Google Sadly Owns Up to White Maleness
Google on Wednesday revealed statistics about the makeup of its workforce and admitted that it's pretty homogenous.
"We're not where we want to be when it comes to diversity," Laszlo Bock, senior vice president for people operations, told the E-Commerce Times.
"It is hard to address these kinds of challenges if you're not prepared to discuss them openly, and with the facts," he remarked.
"All our diversity efforts, including going public with these numbers, are designed to ensure Google recruits and retains many more women and minorities in the future," Bock added.
'Under 10 Percent of College Grads'
Google's global workforce is 70 percent male, according to the report. In the United States, its staff is 61 percent white, 30 percent Asian, 3 percent Hispanic and 2 percent black; 4 percent identify with two or more races.
As an example of the divergence of those statistics from those of the nation as a whole, African-Americans actually account for 13 percent of the U.S. population, according to Census.gov.
A similar lack of diversity has been shown to exist in other major tech companies.
Part of the reason for the disparity is that "women earn roughly 18 percent of all computer science degrees in the United States," Bock noted. "Blacks and Hispanics make up under 10 percent of U.S. college grads and collect fewer than 5 percent of degrees in CS majors, respectively."
'The Numbers Are Not Good'
Diversity issues have figured prominently in the tech industry over the past few months. Perhaps most notable among recent examples were the resignations of Mozilla's Brendan Eich, and GitHub's Julie Ann Horvath and Tom Preston-Werner.
Noting those and other recent events, in fact, nine women this week published a manifesto of sorts for women in the technology industry.
"We are delighted that Google and other companies are being more transparent about the percentage of women in their workforce, and particularly the percentage of women in technical roles," Telle Whitney, president and CEO of the Anita Borg Institute, told the E-Commerce Times.
"That being said, the numbers are not good," Whitney added. "Google's technical workforce is made up of only 17 percent women, which is lower even than the national norm of 20-24 percent."
Nevertheless, "the first step for change at any company is measurement," she said. "That is why Google's announcement is such important progress."
'A Shortage of Tech Folks'
"I believe Google wants to hire diversely," Maribel Lopez, principal analyst with Lopez Research, told the E-Commerce Times.
However, several factors make that a challenge, she added.
"There is a shortage of tech folks in the U.S. in general. We didn't push this within our educational system. Math/science/engineering isn't hot in the U.S. -- it's also even less hot for female students, which is just changing now," she pointed out.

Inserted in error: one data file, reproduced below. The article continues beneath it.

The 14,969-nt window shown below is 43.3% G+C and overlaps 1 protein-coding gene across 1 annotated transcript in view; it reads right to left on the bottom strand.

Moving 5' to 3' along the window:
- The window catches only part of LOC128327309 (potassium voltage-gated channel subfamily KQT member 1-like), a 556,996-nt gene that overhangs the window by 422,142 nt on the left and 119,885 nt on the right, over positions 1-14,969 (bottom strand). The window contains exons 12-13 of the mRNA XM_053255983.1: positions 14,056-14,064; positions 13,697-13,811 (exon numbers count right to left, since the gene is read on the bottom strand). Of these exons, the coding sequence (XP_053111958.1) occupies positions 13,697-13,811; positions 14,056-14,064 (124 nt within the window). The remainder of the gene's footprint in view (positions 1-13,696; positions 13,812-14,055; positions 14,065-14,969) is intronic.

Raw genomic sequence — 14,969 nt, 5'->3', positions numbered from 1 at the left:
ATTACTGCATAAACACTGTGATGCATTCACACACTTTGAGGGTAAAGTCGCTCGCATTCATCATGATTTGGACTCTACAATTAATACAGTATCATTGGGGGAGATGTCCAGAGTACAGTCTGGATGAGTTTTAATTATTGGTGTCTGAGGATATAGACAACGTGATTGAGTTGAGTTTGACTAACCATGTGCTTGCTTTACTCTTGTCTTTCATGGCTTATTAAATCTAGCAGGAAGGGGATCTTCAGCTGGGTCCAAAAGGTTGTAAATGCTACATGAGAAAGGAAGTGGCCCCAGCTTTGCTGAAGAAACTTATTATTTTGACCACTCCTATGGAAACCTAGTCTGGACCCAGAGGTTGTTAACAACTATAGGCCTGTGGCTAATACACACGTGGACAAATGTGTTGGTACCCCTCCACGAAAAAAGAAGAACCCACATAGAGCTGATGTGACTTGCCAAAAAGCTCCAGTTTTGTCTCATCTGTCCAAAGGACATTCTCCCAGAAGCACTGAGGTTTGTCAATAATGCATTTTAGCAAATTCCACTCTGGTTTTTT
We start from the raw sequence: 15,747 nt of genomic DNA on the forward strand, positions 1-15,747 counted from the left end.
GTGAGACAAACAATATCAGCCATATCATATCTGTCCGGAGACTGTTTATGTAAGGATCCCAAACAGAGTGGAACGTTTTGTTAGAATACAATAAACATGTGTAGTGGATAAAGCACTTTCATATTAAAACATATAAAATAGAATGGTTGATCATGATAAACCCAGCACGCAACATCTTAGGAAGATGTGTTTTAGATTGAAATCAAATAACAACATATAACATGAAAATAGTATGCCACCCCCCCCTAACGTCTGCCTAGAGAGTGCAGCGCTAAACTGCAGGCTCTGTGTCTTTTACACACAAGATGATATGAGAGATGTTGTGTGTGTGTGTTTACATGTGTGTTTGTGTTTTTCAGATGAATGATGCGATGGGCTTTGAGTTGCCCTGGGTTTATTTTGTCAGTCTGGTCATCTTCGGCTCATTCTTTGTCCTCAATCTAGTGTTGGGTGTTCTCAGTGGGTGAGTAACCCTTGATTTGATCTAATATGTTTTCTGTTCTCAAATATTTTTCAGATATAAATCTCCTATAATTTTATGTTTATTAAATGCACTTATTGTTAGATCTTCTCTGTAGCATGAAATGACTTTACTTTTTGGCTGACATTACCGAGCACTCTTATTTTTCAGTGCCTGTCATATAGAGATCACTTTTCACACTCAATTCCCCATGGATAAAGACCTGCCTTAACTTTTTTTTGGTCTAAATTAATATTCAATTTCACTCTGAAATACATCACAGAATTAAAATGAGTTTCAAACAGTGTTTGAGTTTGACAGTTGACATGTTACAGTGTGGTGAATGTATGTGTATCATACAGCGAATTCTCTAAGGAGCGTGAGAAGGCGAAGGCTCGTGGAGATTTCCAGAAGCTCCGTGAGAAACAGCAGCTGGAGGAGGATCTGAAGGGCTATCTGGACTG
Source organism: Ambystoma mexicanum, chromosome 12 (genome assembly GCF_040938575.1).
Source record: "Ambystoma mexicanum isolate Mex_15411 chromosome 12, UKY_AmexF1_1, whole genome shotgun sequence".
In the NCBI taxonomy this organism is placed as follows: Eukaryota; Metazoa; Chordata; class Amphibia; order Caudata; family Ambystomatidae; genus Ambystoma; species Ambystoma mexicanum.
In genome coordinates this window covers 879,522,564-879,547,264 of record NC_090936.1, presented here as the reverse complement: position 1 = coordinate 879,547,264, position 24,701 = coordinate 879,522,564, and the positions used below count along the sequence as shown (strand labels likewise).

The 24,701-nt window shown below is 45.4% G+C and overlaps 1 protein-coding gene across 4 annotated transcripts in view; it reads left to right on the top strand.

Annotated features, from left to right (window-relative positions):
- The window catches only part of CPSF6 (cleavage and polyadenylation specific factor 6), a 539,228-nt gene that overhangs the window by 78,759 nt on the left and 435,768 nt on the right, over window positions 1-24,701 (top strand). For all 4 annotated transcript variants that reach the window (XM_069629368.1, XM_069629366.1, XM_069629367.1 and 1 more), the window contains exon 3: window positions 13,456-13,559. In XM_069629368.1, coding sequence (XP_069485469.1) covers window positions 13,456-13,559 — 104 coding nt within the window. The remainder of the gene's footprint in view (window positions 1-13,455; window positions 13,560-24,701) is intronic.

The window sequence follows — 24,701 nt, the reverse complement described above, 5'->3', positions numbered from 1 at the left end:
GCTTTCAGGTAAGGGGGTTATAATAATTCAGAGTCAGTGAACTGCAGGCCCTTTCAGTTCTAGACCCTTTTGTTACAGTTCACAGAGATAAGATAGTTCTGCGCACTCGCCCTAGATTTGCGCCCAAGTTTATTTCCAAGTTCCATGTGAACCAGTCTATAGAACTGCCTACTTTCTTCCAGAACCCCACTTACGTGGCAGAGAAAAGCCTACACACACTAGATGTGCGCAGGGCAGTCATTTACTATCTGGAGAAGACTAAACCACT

"When I went to business school in the '90s, it was a 70/30 ratio male to female," Lopez explained. "I'm guessing it was even less at MIT."
So it's not necessarily that companies don't want to hire women technical professionals, she said. It's that, at least to some extent, "they don't exist."
'They Need to Grow Diverse Talent'
Another factor underlying the problem is that "we won't allow minorities from other countries that may be skilled to immigrate and create role models," Lopez suggested.
"We all need to encourage people -- minorities and women or others -- to learn new skills," she urged.
In short, "if Google and others really want a diverse populace, they need to grow diverse talent," Lopez concluded. "This means programs in universities and programs within Google corporate that train employees."
'Its Interest Is Encouraging'
It is important that Google released the data and acknowledged the problem, Greg Sterling, founder and principal analyst with Sterling Market Intelligence, told the E-Commerce Times.
"Other companies should follow Google's lead," Sterling said.
"There are many things that the tech industry can do to improve diversity, one of which is more aggressive recruiting on college campuses and grad schools for minority populations where it falls short," he suggested.
"Google and others can also do outreach to kids and younger students to help encourage interest in science, engineering, tech and so on," noted Sterling. "To some degree, they already do that."
Still, there's a larger "structural" problem in the economy and society, he said.
"Systemic challenges around educational opportunity are ultimately reflected in Google's hiring," Sterling noted. "The company can't control those factors in the larger society, but it can certainly do a better job, and its interest in doing so is encouraging."